Oscar-winning illustrator, Gene Deitch, passed away at the age of 95, in his apartment in Prague on Thursday night. His Czech publisher, Petr Himmel confirmed his demise.
Though there were speculations that his death may have been related to Coronavirus, no such reports have been verified by his family and friends.
Born on August 8, 1924, in Chicago, Deitch spent some of his childhood days in California and attended school in Hollywood. He graduated from Los Angeles High School in 1942.
After his graduation, Deitch explored various work fields before establishing himself as an animator. He first began working for North American Aviation and also went for pilot training in 1943. He has also contributed to the covers and interior art of the jazz magazine The Record Changer. Further, he was also one of the early supporters and audio engineers for Connie Converse.
On a 10-day-trip to Prague in 1959, he fell in love with his wife, Zdenka and settled in Czechoslovakian capital and from there, he created some of his best works and achieved recognition globally.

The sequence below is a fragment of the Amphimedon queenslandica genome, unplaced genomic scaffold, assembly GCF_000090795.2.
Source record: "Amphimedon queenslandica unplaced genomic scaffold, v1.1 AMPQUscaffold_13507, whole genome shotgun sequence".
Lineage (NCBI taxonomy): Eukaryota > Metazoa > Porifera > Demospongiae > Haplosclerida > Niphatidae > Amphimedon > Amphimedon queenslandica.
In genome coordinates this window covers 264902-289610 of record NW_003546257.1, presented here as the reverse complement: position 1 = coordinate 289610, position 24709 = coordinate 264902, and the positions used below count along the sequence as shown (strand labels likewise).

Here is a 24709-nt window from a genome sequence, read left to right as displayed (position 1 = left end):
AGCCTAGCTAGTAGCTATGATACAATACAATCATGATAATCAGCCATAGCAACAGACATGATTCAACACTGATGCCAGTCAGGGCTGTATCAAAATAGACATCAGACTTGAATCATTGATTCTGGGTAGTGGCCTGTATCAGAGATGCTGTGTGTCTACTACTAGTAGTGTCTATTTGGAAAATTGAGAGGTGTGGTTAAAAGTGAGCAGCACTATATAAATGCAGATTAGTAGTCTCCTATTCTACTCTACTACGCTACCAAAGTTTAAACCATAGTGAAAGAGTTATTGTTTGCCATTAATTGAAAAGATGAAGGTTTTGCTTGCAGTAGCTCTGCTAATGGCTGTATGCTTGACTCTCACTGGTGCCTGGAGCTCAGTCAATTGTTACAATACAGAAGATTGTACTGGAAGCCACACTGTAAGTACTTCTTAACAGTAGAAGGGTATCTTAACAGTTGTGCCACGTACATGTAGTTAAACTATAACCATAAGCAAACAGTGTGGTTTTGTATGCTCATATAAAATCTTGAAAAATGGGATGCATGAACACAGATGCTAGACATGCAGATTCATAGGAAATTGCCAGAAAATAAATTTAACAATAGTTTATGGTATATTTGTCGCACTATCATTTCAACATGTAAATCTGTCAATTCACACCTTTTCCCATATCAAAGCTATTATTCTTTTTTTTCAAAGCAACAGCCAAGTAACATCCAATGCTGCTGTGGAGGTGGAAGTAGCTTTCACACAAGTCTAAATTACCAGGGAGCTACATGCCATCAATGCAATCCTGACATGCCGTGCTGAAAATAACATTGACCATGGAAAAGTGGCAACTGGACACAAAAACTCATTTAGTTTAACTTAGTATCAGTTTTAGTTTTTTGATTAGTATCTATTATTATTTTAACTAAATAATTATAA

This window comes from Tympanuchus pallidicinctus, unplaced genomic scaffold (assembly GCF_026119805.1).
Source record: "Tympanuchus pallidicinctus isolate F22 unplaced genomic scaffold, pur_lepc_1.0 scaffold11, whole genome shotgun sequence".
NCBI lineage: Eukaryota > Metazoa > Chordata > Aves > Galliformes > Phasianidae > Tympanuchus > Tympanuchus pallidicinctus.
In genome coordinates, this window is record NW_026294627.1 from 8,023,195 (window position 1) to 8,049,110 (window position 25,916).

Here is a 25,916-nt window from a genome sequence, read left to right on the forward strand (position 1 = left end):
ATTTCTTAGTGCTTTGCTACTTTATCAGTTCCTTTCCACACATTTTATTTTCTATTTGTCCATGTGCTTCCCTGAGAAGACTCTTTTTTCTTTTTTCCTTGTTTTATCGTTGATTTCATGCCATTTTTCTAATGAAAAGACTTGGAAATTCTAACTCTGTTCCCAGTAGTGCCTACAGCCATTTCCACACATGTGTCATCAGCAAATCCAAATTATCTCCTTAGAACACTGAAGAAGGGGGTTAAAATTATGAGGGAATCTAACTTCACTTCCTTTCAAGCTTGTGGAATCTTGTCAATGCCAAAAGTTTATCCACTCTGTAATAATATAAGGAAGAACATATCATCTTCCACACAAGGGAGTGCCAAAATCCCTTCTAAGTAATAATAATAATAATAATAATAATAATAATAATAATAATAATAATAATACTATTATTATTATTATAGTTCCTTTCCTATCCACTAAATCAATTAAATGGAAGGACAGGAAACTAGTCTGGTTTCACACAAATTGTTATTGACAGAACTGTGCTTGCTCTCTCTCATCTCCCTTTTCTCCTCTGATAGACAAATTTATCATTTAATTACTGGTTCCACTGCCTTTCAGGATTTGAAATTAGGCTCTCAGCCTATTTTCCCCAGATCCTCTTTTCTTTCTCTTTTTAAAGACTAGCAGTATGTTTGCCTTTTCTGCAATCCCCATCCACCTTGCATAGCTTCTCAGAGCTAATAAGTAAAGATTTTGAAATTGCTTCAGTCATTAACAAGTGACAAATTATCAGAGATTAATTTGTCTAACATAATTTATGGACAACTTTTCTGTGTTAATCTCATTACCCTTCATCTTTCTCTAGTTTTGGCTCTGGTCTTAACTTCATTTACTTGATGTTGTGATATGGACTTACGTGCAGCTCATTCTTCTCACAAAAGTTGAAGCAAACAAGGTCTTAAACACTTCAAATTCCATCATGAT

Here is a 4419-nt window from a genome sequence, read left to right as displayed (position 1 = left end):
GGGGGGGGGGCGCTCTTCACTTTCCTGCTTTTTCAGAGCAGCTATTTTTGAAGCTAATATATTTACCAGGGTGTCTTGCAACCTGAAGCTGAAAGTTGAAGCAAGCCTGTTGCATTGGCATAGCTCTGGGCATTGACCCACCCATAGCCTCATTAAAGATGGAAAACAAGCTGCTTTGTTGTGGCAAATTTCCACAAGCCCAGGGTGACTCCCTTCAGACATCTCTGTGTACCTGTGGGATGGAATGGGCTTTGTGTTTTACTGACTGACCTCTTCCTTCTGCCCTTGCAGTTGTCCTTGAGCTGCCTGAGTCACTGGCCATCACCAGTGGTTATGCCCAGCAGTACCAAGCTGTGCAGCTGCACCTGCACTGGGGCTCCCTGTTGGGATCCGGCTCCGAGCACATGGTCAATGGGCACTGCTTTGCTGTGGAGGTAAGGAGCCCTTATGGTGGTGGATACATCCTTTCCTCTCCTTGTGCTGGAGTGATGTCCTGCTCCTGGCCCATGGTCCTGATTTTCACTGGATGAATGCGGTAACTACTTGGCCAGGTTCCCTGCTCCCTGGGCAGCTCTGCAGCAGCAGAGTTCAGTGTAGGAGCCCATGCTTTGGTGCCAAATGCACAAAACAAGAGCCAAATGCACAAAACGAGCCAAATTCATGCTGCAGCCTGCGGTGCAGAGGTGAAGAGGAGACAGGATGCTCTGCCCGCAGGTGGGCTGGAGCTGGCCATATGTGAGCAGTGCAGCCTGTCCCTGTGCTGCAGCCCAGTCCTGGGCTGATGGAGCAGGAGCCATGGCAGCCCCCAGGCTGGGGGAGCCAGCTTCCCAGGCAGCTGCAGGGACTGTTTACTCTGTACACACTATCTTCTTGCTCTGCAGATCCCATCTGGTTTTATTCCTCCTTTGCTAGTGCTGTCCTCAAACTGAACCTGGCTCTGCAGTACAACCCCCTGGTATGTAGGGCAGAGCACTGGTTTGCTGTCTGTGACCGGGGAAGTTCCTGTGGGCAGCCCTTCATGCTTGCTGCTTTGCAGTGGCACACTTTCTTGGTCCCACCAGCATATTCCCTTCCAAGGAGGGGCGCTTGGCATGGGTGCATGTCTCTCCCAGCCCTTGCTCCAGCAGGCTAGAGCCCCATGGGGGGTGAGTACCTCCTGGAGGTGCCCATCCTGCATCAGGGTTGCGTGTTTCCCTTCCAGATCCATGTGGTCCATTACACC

Deitch is the man behind classics like Tom And Jerry and Popeye. He directed 13 episodes of Tom and Jerry between 1961 to 1962 and multiple episodes of Popeye The Sailor Man for King Features between 1960 and 1963. For Munro, he claimed the Academy award in the short category and has also received a nomination for an Oscar in 1958 for Sydney’s Family Tree.
Gene Deitch is also critically acclaimed for his animated feature adapted from Lewis Carroll’s Alice in Wonderland.
Amongst several other recognitions from across the globe, he has received the Winsor McCay Award for his lifelong contribution to animation in 2004.